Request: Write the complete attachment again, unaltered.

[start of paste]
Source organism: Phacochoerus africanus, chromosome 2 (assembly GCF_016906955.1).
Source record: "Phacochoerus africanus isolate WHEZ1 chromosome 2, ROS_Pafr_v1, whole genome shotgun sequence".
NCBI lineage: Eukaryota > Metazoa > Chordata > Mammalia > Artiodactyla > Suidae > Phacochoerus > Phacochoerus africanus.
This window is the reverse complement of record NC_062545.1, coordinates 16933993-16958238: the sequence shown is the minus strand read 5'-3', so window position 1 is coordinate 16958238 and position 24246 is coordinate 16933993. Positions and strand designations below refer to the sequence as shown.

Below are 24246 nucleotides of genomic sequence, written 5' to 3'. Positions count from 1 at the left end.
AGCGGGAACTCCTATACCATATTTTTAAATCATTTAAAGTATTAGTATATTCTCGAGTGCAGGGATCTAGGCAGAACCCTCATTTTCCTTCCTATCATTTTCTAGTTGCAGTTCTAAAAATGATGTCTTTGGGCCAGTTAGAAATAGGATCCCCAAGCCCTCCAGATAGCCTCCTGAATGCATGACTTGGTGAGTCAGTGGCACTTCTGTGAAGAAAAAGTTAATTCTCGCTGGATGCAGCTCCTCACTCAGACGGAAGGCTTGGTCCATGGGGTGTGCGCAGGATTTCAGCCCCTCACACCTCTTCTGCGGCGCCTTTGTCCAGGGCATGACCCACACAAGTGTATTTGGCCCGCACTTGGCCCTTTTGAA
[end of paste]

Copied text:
Source organism: Phacochoerus africanus, chromosome 2 (assembly GCF_016906955.1).
Source record: "Phacochoerus africanus isolate WHEZ1 chromosome 2, ROS_Pafr_v1, whole genome shotgun sequence".
NCBI lineage: Eukaryota > Metazoa > Chordata > Mammalia > Artiodactyla > Suidae > Phacochoerus > Phacochoerus africanus.
This window is the reverse complement of record NC_062545.1, coordinates 16933993-16958238: the sequence shown is the minus strand read 5'-3', so window position 1 is coordinate 16958238 and position 24246 is coordinate 16933993. Positions and strand designations below refer to the sequence as shown.

Below are 24246 nucleotides of genomic sequence, written 5' to 3'. Positions count from 1 at the left end.
AGCGGGAACTCCTATACCATATTTTTAAATCATTTAAAGTATTAGTATATTCTCGAGTGCAGGGATCTAGGCAGAACCCTCATTTTCCTTCCTATCATTTTCTAGTTGCAGTTCTAAAAATGATGTCTTTGGGCCAGTTAGAAATAGGATCCCCAAGCCCTCCAGATAGCCTCCTGAATGCATGACTTGGTGAGTCAGTGGCACTTCTGTGAAGAAAAAGTTAATTCTCGCTGGATGCAGCTCCTCACTCAGACGGAAGGCTTGGTCCATGGGGTGTGCGCAGGATTTCAGCCCCTCACACCTCTTCTGCGGCGCCTTTGTCCAGGGCATGACCCACACAAGTGTATTTGGCCCGCACTTGGCCCTTTTGAA